4. Facebook“That’s for kids.” Step back from any preconceived notions and think about this from a business standpoint.  There is a war going on.  Two data collection monoliths, Facebook & Google, are each trying to outdo each other.  In April 2010 Facebook announced at their annual “F8” conference the “Open Graph”: That’s why you are seeing the “LIKE” button appear everywhere. Here’s why that’s important:  If you recall the first time you got a day planner you learned that you should not only put your business appointments down but also soccer games, weddings and personal events. Time management 101. Your life is 24 hours a day. Facebook at it’s core is personal. But your personal life affects your business and vice-versa. Facebook collects personal data and associates it with your interests. If your title is “CNC machinist,” it permits advertisers to target that. Although Google has a massive database, they have not “aggregated” demographics as deep down as Facebook. They are both competing for ad space. If you were at IMTS in Chicago and logged into Facebook, you may have seen some ads running.  But you would have only seen them if you were with in 5 miles of McCormick Place, between 7pm -10pm, were male, between 35-55, and had some keyword in your profile indicating you were in our industry. The “pay-per-click” cost .60 cents each and had a cap on the amount spent by the advertiser. Yes, you can do that level of targeted advertising. Creating a Facebook Page is a way to become “engaged’ and be in front of your customer when they get home from work.  The busiest time on Facebook is Wednesday and Friday evening, but we’ll talk about that more later…

Where are my Customers?

They are “IN” all for the above digital spaces and probably another 1,000 more.

Have you ever purchased something online?  Have you looked down at the product reviews and decided against the purchase of something because of the reviews?  Then, did you think  “Wow, I wonder why that manufacturer isn’t reading that and fixing it? They’re getting really bad press”  The problem is that the manufacturer may not even know about the comments to address them. But B-to-B  consumers ARE researching and engaging each other.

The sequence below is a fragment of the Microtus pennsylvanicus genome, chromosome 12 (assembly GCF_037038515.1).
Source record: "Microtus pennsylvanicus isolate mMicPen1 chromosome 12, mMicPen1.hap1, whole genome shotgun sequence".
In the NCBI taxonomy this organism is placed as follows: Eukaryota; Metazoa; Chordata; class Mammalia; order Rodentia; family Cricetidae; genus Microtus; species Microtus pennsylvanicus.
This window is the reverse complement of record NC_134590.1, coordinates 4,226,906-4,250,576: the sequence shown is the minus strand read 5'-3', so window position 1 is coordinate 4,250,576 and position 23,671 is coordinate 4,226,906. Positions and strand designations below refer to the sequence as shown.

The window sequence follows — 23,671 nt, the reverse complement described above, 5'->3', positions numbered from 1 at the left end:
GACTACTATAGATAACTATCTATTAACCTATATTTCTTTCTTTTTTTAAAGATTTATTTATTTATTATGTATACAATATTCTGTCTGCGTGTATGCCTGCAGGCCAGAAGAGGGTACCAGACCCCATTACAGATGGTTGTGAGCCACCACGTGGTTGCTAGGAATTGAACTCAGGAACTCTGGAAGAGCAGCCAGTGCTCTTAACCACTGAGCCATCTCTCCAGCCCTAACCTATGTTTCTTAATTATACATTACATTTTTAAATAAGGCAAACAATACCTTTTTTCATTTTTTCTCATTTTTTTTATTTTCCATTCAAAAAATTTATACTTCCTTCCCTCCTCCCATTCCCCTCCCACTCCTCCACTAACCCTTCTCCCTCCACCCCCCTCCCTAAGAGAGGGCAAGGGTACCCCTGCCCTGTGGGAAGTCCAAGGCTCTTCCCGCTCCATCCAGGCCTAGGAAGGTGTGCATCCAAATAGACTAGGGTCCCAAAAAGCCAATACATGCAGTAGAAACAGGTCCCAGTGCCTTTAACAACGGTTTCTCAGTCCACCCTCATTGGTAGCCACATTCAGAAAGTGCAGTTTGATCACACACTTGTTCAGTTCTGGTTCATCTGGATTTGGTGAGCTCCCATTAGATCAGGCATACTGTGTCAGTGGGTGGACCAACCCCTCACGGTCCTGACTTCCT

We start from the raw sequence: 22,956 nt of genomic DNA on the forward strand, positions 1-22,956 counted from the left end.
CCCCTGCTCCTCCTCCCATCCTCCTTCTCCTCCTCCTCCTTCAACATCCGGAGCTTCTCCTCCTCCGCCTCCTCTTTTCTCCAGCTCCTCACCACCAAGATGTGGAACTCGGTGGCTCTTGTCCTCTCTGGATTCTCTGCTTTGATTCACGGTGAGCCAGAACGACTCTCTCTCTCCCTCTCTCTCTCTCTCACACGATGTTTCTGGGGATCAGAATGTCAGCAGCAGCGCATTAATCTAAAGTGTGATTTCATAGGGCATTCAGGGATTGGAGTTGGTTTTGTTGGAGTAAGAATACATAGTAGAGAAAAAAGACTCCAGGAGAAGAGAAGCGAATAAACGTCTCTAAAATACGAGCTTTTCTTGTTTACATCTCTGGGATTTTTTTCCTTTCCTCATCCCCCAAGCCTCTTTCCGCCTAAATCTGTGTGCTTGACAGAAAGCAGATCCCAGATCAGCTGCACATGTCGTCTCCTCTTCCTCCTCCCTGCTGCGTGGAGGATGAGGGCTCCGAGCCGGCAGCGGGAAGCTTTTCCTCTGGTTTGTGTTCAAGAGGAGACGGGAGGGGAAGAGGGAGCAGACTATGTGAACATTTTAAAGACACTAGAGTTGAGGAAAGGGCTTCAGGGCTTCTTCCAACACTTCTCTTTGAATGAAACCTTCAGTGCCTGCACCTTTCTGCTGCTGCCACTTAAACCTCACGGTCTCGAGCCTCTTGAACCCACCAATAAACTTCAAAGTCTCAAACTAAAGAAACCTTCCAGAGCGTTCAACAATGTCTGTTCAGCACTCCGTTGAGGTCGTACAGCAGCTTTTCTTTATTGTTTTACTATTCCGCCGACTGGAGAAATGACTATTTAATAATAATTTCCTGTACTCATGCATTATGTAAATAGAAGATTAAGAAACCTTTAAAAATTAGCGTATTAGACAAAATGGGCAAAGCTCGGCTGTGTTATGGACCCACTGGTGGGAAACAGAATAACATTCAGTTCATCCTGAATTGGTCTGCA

There are a number of free products out there to use to search for who’s talking about what.  I would recommend going to Social Mention and type in your company name and brands and see what appears.  You will find that you can drill down and drill down more and then drill down even more into exactly who is talking about what where.

“How do I manage all of these marketing efforts?”

“There’s an APP for that!”  Well, actually, there are a multitude of application dashboards so that you can see ALL of your social media sites.

Realize that the heavy users of Social Media are NOT online every minute.  They have done several things, which are very important to be aware of, as you ponder social media marketing:

1. They have “wired” their social media sites together.  In all reality you can only be in one place at a time.  Different users will be using different channels at the same moment.  You notice that when you channel surf on TV that you see the same commercials sometimes?  It’s just like that. In order to maximize your exposure you “connect” the sites to each other so you don’t have to post the same thing over and over again.

Remember when I explained that Twitter was a “junction box”? This is how it “connects” Twitter

permits the sharing between sites better than most any other social media site.

Here are a couple of examples of dashboard app’s: